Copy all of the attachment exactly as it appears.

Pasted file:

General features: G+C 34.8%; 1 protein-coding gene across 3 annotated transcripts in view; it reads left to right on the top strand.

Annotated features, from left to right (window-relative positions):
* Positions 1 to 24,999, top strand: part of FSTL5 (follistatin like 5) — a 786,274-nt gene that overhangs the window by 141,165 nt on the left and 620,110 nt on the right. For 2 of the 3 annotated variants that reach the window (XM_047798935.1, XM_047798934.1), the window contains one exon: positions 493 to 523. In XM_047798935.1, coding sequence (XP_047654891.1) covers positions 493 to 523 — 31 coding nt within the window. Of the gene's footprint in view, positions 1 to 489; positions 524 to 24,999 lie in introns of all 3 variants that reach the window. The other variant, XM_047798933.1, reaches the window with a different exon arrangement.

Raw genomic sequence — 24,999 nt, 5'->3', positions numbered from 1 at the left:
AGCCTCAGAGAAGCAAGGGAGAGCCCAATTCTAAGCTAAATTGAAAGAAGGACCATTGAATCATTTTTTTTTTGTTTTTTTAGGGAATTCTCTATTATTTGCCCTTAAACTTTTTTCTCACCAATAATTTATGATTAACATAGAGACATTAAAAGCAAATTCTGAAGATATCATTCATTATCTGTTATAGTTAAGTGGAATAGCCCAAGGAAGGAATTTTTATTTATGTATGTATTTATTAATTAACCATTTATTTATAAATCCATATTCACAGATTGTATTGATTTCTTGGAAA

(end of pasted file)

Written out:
General features: G+C 34.8%; 1 protein-coding gene across 3 annotated transcripts in view; it reads left to right on the top strand.

Annotated features, from left to right (window-relative positions):
* Positions 1 to 24,999, top strand: part of FSTL5 (follistatin like 5) — a 786,274-nt gene that overhangs the window by 141,165 nt on the left and 620,110 nt on the right. For 2 of the 3 annotated variants that reach the window (XM_047798935.1, XM_047798934.1), the window contains one exon: positions 493 to 523. In XM_047798935.1, coding sequence (XP_047654891.1) covers positions 493 to 523 — 31 coding nt within the window. Of the gene's footprint in view, positions 1 to 489; positions 524 to 24,999 lie in introns of all 3 variants that reach the window. The other variant, XM_047798933.1, reaches the window with a different exon arrangement.

Raw genomic sequence — 24,999 nt, 5'->3', positions numbered from 1 at the left:
AGCCTCAGAGAAGCAAGGGAGAGCCCAATTCTAAGCTAAATTGAAAGAAGGACCATTGAATCATTTTTTTTTTGTTTTTTTAGGGAATTCTCTATTATTTGCCCTTAAACTTTTTTCTCACCAATAATTTATGATTAACATAGAGACATTAAAAGCAAATTCTGAAGATATCATTCATTATCTGTTATAGTTAAGTGGAATAGCCCAAGGAAGGAATTTTTATTTATGTATGTATTTATTAATTAACCATTTATTTATAAATCCATATTCACAGATTGTATTGATTTCTTGGAAA